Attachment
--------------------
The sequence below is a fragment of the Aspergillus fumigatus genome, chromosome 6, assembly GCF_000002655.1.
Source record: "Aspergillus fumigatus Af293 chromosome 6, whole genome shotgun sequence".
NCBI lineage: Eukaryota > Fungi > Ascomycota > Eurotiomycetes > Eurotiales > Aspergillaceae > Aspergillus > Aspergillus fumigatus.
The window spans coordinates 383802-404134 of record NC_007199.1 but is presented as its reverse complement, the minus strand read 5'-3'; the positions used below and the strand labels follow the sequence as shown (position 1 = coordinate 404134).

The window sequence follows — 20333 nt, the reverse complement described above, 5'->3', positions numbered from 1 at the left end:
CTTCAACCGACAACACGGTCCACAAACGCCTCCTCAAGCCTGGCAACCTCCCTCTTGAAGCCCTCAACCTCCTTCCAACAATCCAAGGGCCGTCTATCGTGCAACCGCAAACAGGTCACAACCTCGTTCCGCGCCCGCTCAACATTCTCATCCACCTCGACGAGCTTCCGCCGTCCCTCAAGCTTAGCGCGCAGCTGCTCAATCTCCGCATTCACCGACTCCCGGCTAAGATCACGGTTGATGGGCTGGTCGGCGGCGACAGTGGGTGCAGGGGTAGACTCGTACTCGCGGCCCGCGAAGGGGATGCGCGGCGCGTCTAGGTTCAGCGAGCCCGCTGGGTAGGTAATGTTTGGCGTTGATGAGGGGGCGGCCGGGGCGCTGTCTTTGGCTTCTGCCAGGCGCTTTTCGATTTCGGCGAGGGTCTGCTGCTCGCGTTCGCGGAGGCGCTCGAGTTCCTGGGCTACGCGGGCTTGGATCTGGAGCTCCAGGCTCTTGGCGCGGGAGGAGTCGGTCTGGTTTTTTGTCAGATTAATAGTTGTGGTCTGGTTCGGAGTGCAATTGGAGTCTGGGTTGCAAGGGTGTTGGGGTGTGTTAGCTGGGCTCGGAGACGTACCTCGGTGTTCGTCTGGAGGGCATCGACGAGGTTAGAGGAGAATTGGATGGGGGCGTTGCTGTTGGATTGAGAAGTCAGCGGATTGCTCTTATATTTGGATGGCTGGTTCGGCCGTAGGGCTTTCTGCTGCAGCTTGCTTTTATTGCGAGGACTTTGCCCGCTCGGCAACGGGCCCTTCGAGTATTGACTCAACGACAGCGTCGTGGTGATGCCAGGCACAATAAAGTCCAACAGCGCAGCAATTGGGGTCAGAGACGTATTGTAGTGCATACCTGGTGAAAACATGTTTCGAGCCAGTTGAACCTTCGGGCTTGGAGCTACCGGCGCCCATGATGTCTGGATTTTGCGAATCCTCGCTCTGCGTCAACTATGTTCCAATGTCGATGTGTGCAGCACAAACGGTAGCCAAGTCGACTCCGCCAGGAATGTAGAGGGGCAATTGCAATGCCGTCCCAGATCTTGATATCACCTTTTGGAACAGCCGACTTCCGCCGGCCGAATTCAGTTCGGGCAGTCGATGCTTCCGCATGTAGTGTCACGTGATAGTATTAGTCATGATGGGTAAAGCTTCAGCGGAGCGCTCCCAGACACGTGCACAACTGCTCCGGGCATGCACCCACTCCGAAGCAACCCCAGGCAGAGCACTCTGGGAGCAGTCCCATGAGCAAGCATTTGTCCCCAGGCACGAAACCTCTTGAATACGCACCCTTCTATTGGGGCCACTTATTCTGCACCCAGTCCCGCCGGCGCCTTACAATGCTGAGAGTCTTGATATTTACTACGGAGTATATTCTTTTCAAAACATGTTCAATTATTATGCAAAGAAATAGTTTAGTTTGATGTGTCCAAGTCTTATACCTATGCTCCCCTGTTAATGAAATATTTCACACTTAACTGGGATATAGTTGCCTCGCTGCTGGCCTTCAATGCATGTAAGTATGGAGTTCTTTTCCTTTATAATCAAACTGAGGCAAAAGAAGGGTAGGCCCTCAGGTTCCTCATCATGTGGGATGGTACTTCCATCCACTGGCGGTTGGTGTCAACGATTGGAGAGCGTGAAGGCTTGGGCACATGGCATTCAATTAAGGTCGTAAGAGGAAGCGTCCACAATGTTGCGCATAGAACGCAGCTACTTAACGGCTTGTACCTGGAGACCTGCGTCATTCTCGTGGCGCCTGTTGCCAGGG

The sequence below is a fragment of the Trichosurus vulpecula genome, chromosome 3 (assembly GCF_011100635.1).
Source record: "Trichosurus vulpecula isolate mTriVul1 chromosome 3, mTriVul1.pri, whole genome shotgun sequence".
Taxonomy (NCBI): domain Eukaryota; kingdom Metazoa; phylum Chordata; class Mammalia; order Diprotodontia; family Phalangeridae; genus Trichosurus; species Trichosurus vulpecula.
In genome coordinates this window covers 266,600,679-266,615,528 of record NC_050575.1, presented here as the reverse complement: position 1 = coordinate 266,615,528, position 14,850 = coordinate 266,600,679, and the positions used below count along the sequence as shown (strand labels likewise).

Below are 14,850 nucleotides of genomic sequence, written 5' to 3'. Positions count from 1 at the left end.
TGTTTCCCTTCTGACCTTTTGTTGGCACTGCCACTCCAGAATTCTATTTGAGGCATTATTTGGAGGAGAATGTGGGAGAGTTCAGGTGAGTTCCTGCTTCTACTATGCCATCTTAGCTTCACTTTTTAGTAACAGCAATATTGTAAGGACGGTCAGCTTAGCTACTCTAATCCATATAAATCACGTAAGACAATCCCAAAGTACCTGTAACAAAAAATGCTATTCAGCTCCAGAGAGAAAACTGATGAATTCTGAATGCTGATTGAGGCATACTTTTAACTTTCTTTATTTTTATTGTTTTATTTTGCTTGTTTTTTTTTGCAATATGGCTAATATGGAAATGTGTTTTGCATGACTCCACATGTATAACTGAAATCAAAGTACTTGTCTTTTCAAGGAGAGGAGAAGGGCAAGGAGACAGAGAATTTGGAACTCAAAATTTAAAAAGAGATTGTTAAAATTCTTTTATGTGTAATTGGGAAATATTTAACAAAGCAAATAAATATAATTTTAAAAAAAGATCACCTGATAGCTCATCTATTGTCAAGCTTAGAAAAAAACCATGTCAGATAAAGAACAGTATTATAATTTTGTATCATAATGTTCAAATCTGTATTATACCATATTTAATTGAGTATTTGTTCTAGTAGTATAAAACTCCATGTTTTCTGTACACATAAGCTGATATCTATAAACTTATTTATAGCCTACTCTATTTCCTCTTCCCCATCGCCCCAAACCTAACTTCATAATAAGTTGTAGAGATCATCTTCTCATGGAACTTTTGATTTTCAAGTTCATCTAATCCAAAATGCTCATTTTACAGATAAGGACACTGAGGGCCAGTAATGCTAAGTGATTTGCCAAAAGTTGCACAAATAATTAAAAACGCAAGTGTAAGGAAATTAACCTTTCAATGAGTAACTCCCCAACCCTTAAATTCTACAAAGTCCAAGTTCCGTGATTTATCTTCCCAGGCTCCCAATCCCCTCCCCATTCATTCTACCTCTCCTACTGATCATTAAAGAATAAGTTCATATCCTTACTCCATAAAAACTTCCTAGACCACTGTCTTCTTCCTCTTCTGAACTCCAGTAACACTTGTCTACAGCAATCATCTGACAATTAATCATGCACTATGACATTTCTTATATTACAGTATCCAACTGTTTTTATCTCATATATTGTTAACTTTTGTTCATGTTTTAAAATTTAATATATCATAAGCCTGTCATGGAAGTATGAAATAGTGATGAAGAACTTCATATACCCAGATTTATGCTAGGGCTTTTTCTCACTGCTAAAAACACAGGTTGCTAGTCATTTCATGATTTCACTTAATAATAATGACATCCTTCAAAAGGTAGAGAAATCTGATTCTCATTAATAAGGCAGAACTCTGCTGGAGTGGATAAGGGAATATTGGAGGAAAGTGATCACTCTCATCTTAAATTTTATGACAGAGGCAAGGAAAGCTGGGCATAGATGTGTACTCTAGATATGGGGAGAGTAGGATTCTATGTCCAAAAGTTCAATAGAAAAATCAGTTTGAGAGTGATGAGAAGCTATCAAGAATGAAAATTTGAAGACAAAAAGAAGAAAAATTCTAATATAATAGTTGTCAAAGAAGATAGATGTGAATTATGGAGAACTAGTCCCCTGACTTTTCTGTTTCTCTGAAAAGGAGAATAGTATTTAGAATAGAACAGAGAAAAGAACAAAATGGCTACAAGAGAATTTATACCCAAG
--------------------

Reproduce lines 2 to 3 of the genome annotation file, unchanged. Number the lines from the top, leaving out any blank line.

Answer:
Source record: "Aspergillus fumigatus Af293 chromosome 6, whole genome shotgun sequence".
NCBI lineage: Eukaryota > Fungi > Ascomycota > Eurotiomycetes > Eurotiales > Aspergillaceae > Aspergillus > Aspergillus fumigatus.